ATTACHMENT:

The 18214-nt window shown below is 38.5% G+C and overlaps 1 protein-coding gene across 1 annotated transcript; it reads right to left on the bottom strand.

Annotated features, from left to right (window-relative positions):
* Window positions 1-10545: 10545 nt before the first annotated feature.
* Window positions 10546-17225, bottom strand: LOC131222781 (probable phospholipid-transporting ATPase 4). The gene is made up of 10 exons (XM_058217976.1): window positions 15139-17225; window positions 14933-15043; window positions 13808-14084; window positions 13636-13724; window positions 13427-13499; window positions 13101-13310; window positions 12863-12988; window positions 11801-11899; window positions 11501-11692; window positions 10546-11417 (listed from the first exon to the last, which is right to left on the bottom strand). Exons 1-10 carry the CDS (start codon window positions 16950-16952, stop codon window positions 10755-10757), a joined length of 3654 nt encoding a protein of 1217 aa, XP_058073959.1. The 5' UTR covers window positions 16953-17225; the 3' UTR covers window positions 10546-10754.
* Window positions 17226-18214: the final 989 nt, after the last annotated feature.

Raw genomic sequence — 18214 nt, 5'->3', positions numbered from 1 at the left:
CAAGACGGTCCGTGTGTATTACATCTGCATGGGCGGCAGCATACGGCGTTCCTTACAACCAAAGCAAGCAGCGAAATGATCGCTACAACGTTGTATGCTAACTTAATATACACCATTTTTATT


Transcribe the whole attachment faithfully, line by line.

The 18214-nt window shown below is 38.5% G+C and overlaps 1 protein-coding gene across 1 annotated transcript; it reads right to left on the bottom strand.

Annotated features, from left to right (window-relative positions):
* Window positions 1-10545: 10545 nt before the first annotated feature.
* Window positions 10546-17225, bottom strand: LOC131222781 (probable phospholipid-transporting ATPase 4). The gene is made up of 10 exons (XM_058217976.1): window positions 15139-17225; window positions 14933-15043; window positions 13808-14084; window positions 13636-13724; window positions 13427-13499; window positions 13101-13310; window positions 12863-12988; window positions 11801-11899; window positions 11501-11692; window positions 10546-11417 (listed from the first exon to the last, which is right to left on the bottom strand). Exons 1-10 carry the CDS (start codon window positions 16950-16952, stop codon window positions 10755-10757), a joined length of 3654 nt encoding a protein of 1217 aa, XP_058073959.1. The 5' UTR covers window positions 16953-17225; the 3' UTR covers window positions 10546-10754.
* Window positions 17226-18214: the final 989 nt, after the last annotated feature.

Raw genomic sequence — 18214 nt, 5'->3', positions numbered from 1 at the left:
CAAGACGGTCCGTGTGTATTACATCTGCATGGGCGGCAGCATACGGCGTTCCTTACAACCAAAGCAAGCAGCGAAATGATCGCTACAACGTTGTATGCTAACTTAATATACACCATTTTTATT